PM 'must quit now to contest in polls'

PM 'must quit now to contest in polls'

Prime Minister Prayut Chan-o-cha must resign by this Wednesday if he decides to field himself for the next general election expected to be held late next year, an expert says.

Seri Suwanpanon, chairman of the political reform committee of the National Reform Steering Assembly (NRSA), said that under the 2017 constitution, if Gen Prayut wants to be a contender in the election, he has to resign from the prime minister's post within 90 days of the charter coming into effect.

The new charter was enacted on April 6, and the 90-day deadline falls on July 5.

It seems impossible the prime minister would resign on the date, said Mr Seri, a legal expert.

As a result, the only way Gen Prayut could resume his premiership after the next general election is if he is chosen as an "outsider" prime minister by parliament after the polls.

If MPs fail to select a new prime minister from parties' nominated lists, a provisional clause under Section 272 of the constitution would trigger the alternative route. In such a situation, a joint parliamentary session would be held to pave the way to nominate a non-MP as the new premier.

Political parties have called on Gen Prayut to contest in the next elections after the prime minister told reporters last week not to worry about whether he would continue in power or set up a political party.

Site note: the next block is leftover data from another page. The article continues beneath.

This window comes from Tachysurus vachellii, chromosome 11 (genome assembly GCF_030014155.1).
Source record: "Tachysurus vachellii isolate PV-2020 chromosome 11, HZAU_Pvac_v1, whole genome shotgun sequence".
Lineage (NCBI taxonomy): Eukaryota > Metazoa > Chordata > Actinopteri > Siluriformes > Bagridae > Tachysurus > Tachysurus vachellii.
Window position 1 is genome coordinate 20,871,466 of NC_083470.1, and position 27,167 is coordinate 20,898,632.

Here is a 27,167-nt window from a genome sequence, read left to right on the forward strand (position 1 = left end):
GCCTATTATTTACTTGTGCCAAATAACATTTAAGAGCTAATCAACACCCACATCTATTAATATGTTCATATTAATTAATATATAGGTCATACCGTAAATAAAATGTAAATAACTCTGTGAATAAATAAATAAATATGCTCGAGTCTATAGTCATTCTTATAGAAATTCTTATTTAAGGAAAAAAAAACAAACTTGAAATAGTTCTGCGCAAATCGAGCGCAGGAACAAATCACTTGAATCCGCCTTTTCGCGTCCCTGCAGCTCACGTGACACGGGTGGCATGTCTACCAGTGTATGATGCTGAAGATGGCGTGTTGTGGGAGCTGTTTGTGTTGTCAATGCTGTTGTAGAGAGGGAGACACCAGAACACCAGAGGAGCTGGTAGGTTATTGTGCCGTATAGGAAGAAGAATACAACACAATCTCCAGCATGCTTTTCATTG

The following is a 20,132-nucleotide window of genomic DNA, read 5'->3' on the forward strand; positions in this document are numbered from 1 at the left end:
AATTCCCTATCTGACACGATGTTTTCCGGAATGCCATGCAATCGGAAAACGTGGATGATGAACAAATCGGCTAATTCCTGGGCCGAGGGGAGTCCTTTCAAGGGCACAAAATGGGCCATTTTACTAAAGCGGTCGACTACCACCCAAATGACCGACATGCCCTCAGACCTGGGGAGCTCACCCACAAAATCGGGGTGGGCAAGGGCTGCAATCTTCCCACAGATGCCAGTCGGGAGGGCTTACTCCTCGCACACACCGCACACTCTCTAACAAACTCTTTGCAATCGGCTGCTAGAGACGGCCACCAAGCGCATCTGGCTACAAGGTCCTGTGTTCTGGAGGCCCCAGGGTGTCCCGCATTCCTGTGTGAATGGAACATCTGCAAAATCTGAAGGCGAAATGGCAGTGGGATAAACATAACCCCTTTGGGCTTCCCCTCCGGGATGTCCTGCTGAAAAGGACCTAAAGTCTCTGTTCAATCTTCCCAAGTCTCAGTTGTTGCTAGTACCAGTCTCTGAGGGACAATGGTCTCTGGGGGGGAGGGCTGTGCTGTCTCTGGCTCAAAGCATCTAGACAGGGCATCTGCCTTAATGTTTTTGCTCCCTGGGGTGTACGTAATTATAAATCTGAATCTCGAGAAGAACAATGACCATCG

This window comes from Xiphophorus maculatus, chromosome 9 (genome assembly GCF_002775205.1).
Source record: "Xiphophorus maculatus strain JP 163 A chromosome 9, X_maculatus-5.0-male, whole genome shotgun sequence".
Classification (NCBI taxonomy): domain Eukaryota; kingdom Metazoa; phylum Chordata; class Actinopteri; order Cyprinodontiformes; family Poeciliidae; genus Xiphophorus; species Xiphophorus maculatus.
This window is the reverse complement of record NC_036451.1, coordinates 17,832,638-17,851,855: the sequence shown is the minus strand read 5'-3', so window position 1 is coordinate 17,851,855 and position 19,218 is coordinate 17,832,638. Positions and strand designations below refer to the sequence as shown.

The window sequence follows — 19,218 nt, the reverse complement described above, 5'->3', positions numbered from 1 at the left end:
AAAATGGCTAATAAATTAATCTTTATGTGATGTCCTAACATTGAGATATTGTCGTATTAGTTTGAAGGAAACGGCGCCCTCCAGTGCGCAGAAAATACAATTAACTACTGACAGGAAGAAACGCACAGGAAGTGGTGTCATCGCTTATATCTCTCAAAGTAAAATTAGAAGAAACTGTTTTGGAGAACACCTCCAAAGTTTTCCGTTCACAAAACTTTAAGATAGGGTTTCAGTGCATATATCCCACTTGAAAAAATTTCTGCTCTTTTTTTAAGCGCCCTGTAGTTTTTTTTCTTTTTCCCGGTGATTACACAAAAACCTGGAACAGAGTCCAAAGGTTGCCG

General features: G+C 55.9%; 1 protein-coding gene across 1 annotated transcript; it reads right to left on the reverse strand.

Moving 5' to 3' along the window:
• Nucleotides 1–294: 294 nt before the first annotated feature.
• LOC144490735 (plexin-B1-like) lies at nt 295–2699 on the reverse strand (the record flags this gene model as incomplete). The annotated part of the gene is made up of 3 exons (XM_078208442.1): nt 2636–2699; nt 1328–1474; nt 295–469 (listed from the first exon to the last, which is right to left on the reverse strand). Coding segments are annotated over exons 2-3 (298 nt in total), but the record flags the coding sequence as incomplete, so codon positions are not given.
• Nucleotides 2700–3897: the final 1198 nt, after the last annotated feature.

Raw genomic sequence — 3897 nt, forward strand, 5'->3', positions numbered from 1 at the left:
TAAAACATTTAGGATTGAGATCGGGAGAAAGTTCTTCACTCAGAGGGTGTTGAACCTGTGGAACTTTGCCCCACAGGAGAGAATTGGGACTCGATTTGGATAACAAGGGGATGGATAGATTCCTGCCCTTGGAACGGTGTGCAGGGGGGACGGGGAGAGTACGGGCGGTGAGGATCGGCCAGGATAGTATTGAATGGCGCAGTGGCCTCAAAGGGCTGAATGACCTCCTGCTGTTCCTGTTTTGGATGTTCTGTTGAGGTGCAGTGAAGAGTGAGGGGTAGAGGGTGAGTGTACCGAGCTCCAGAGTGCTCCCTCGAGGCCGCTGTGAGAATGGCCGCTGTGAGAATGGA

He said future circumstances would determine what he does.

Pheu Thai Party key member Jaturon Chaisang said Gen Prayut's remark last week reveals his intention to be prime minister again after the election.

Mr Jaturon said he did not think Gen Prayut would compete in the election but he believed the premier preferred to be chosen as an outsider prime minister with the support of the 250-member Senate which, under the charter, will be composed by the National Council for Peace and Order.

Mr Jaturon, however, said it is highly possible the election time frame would be postponed due to problems in the enactment of organic laws.

Deputy Prime Minister Prawit Wongsuwon, meanwhile, insisted yesterday he would stay in the post of defence minister until this government is able to "pull the country to shore".

He said his goal is to stay in his post until the country holds a general election and has a new government, insisting his health condition is good.

Asked whether he intended to join politics in the future, Gen Prawit said he could not answer that question for the time being.


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